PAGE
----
Sydney Mardi Gras History

I’m really too young to understand but I still acknowledge the history of today. The fresh face, bright eye horny late teens of today’s Annual Gay and Lesbian Mardi Gras will understand less than I and, dare I say, will not really acknowledge the history of today. Instead they will see the glitz and glamour, the mostly naked bodies with barely concealed cocks, open asses, exposed tits and barely concealed bikini lines. I was born in the late 80’s and by the time I discovered dicks and asses and had begun to explore my sexuality I had escaped the majority of the legal persecution of homosexuals. Whilst Sydney experiences its Annual Gay and Lesbian Mardi Gras we must remember as to the actual history of the Mardi Gras and how the roots of its histories are entwined with protests, support and a determination towards equality.

The Stonewall Riots were a community response against repeated police raids against gay clubs. The police had raided the Stonewall Inn in Greenwich in the early hours, however unlike usual raids This raid did not go to plan. Perhaps it was due to the lateness of the raid, or perhaps the right people had congregated in the right spot at the right time – regardless of the speculation it is clear it did not go to plan. Paddy wagons did not arrive in time to quickly put people who had been arrested in, the people who were permitted to leave out the back door did not dissipate.

When the wagons arrived, it was a culmination of suspected beatings still occurring in the club, and people being forcibly thrown into the back of the wagons that threw the burgeoning crowd into a mob-like frenzy. It was not an organised riot. Reports suggest that the community had simply had enough against the police brutality and violence. Gays, Lesbians, Queers, Dykes and Fags were treated as sub-human. The laws were ridiculous, that women had to wear three pieces of feminine clothing or be labelled as a transgender and be thrown into a prison. The police were receiving pay-offs from the clubs to not have them raided, it was what Fader describes a reclamation as to what the people had lost, the emotions of ‘outrage, anger, sorrow,  and everything combined’. It was 45 minutes of chaos, of violence and of police humiliation. It is speculated that the police were horrified and humiliated that the most marginilised members of the community had fought back. With the police force in larger numbers, and no longer retreating they detained everyone they could, despite the crowd fighting back furiously.

Sydney Mardi Gras Pink Swimmers
Photo: Sydney Mardi Gras

The crowd had formed small dancing lines (Kick lines) and the police responded with night sticks. The crowd sang songs of merriment, mockery and tomfoolery. The Police responded with night sticks. It’s heartbreaking. It’s devastating.  Yes, the crowd reacted against the authorities – but they had spent so long being persecuted, hunted and villifed that they had simply had enough. The next night, the ‘Gay’s’ and their friends came out, they displayed affection on the streets, they rioted, they reclaimed what had been taken from them – openness and the ability to live normal lives. It wasn’t prim and proper and it angered many gay activists who had thought that the sensationalised violence, songs and fires undermined the message that they had wanted. That Queers were no different than the heterosexuals.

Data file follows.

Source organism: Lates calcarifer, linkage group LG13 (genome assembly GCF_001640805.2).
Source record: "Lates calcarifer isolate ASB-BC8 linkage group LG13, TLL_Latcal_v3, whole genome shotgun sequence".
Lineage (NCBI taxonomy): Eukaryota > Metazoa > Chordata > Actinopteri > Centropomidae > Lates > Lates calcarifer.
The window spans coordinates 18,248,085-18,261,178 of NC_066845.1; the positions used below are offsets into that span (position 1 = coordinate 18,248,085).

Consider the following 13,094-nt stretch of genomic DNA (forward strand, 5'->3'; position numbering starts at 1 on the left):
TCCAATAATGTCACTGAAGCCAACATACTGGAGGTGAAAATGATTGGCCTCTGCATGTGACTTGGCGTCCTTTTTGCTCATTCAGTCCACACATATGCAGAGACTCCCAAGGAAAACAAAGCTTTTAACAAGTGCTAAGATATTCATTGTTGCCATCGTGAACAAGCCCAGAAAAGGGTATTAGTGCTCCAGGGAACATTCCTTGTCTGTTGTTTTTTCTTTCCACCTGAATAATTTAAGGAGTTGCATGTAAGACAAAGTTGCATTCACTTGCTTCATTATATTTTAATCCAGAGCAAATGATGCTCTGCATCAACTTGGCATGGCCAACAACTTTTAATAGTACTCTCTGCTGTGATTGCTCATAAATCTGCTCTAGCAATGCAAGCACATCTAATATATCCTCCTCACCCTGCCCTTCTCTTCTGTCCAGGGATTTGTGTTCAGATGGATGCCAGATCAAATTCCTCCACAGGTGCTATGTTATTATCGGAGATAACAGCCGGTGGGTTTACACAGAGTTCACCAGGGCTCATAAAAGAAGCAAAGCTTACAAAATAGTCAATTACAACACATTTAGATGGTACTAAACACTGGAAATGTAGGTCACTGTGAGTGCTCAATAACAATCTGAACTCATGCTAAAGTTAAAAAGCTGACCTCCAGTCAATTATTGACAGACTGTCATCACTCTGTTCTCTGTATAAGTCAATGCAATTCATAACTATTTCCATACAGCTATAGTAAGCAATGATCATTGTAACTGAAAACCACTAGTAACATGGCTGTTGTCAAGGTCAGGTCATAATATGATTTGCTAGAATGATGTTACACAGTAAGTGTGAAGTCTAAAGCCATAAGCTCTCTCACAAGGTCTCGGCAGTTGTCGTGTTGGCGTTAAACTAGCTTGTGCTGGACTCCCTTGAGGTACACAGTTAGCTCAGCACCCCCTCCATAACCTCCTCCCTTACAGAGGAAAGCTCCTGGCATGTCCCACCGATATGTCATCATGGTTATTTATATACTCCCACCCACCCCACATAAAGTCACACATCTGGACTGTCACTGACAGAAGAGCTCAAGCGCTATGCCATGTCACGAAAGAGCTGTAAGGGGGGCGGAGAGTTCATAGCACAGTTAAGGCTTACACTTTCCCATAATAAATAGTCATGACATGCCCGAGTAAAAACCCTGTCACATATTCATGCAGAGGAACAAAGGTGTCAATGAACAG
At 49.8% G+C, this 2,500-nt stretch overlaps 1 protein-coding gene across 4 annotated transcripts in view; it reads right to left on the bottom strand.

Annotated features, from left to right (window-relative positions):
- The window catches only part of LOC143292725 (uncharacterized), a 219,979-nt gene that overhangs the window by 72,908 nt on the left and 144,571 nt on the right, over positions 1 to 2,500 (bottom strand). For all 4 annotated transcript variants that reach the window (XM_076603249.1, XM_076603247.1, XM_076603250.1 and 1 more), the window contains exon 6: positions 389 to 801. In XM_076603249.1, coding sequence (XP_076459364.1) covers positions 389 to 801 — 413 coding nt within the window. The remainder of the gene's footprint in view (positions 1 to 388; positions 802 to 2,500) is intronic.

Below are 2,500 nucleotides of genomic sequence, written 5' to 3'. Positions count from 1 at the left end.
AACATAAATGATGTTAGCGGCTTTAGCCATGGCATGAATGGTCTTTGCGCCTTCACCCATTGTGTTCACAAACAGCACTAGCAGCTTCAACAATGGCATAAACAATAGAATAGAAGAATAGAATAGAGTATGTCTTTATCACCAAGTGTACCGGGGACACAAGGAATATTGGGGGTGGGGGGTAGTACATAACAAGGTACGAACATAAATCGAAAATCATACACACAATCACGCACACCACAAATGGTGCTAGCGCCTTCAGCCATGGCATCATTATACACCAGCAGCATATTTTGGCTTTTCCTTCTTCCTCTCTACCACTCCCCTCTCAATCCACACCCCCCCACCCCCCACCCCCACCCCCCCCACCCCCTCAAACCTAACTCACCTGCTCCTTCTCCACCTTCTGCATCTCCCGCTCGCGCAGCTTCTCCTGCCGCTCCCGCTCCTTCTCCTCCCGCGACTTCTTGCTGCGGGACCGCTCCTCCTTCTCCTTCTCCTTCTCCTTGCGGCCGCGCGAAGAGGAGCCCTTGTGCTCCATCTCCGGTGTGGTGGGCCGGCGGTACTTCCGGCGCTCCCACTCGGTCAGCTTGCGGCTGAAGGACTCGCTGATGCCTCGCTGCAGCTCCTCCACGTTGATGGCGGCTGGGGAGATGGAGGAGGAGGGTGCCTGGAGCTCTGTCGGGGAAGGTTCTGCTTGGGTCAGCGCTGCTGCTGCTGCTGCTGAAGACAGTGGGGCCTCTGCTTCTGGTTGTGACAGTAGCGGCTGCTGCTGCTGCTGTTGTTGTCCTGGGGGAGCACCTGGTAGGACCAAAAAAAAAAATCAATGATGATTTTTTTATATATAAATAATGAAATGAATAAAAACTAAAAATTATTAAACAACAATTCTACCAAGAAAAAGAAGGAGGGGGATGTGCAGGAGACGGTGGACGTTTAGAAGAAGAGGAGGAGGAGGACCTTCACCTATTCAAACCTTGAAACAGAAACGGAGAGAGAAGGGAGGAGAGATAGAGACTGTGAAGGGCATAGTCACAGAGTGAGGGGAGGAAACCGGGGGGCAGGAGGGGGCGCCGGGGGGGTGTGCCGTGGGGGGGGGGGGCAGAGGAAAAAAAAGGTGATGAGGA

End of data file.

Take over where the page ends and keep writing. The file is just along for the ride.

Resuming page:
The first gay pride march occurred the following year in 1970 and has been growing ever since.  The stonewall Riots are the pivotal defining moment in Queer History. Yet, unlike school, it’s a history that is not taught, not told and not passed on. The queers of today, the young ones (which I still feel I am a part of. Just) have not faced fear, have not faced persecution. They face homophobia, but it’s a different world now.  They/we are, for the most part, supported by the law, supported by the authorities and have an abundance of support networks.

Yes, it needs improvement, yes there’s more work to do. But the fear that our elder Queers faced is not something that we have faced, nor could we possibly understand what they went through in the dark years of the 50s to the 70’s. The stonewall riots are epitomised as the moment that the queers fought back, and immortalised as a symbol for the ongoing struggles that queers face.

The initial Sydney parade occurred on June 24th in 1978 and it was a response to the International Gay Solidarity Celebrations that had been established with the Stonewall Riots in mind. Whilst I understand that Queer Pride has lots of glitz and glamour, I sometimes feel that the ‘spectacle’ overshadows the intention, the history and the struggles that we have faced. It’s a touchy issue and immediately electrifies both sides of the fence. How many of the patrons would know why the Stonewall hotel has been named such? You would hope that they know the histories and the legacy.

Today is a day of celebration, today is a day we celebrate diversity, queerness and continue to fight the world for equality. Today is also a day of sadness as our histories, potentially, slowly disappear.

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